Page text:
Derek and Stephanie Javarone first met over box jumps, not beers. “I always found him to be pretty witty, and I think he liked that I could beat him in some WODs (Workouts of the Day) and keep up with the boys,” Stephanie says. Their trainer, CrossFit Gantry owner Jay Hachadoorian, attended their wedding three years later.
The Javarones are just one example of a growing phenomenon: CrossFit boxes (AKA gyms) now rival bar scenes when it comes to getting a date, and lots of devotees are finding lasting love while lifting.
So why does CrossFit often play Cupid?
“It’s really conducive to people getting to know each other,” says Christa Guidi, a 34-year-old public-relations professional who met her boyfriend at CrossFit 215 in Philadelphia. Unlike lonely treadmill workouts at the gym or spin classes where you pedal silently in the dark, participants work closely together and spot each other, which creates more chances for chatting—and flirtation.
More so than other workouts, a team mentality pervades, and communities often form that extend well beyond the CrossFit box—to mud runs and Paleo barbecues.
CrossFit also draws a certain kind of person—famously Type As who are up for a challenge. So it can be a barometer for having other things in common and compatibility.
“I think if you do CrossFit, you’re already the kind of person who likes to push themselves and is adventurous,” explains Nicole Tiberia, who is married to CrossFit Greenpoint co-owner Mike Tiberia and has seen lots of couples get together at their box. “And you really feel like you bond with someone when you’re doing these hard workouts together,” she says.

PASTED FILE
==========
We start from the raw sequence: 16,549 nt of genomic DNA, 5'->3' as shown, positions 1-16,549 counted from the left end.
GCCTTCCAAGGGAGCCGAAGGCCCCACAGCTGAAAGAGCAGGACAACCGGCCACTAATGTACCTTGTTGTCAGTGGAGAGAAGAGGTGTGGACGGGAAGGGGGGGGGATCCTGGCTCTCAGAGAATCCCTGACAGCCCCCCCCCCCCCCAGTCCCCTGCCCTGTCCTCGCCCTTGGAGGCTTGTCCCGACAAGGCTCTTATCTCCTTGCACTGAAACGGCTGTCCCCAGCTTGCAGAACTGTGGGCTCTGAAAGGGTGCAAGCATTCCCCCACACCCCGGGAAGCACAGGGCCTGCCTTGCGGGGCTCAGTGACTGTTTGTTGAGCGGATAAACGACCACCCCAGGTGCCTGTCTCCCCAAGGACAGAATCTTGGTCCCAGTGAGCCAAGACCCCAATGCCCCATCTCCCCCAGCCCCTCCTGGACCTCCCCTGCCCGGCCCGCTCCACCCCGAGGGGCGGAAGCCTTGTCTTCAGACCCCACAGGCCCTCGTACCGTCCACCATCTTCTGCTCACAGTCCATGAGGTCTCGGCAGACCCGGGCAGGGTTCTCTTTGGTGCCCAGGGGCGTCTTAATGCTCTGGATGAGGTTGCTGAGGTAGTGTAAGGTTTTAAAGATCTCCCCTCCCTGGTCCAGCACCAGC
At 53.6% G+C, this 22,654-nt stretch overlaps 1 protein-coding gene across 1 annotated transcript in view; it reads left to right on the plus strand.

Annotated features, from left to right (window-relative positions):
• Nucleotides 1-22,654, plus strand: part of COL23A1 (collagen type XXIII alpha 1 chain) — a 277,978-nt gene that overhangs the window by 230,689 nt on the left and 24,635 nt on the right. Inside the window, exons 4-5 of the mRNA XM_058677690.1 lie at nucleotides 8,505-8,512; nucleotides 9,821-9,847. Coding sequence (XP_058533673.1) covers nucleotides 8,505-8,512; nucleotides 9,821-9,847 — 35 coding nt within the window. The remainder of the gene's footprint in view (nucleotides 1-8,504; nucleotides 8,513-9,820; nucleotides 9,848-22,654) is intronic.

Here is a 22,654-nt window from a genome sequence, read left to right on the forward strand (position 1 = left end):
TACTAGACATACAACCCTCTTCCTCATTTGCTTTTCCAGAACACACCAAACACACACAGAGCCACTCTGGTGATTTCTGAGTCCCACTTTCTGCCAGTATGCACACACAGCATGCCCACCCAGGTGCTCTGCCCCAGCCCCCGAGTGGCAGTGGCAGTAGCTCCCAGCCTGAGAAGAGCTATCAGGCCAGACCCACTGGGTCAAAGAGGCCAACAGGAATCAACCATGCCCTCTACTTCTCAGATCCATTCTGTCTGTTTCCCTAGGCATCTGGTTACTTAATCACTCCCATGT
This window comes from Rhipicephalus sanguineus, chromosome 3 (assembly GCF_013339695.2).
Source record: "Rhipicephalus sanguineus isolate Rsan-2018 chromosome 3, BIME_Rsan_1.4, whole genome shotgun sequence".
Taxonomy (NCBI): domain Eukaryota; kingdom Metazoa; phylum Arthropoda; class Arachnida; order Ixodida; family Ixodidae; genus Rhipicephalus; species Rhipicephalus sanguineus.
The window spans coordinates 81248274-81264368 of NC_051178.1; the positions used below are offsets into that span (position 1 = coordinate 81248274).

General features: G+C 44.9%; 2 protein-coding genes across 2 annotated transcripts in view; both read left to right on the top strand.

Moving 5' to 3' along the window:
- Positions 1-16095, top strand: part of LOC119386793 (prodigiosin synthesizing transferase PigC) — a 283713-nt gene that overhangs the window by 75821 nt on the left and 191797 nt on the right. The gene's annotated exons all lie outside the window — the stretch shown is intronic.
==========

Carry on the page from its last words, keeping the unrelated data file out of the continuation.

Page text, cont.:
Kelly Plowe, a 33-year-old dietician, definitely felt that bond with her boyfriend, who she met at CrossFit LA, and has now been with for a year and a half. “There’s a different level of trust you have with someone when you work out with them,” she explains. “Plus, they’ve seen you at your worst. I get really beet red and sweaty and my hair goes everywhere—so you can only go up from there.” (Of course, that’s not to underestimate the power of endorphins, Spandex, and bulging muscles.)
One thing all these couples also have in common? After finding each other, they continue to do CrossFit, usually together. “He’s much more skilled and stronger than me, so he used to partner with the strong dudes, but he says he likes partnering with me now. We get to communicate and work through it,” Plowe says.
Stephanie Javarone agrees. “We are approaching our first year of marriage and still CrossFitting. A couple that works out together stays together!” —Lisa Elaine Held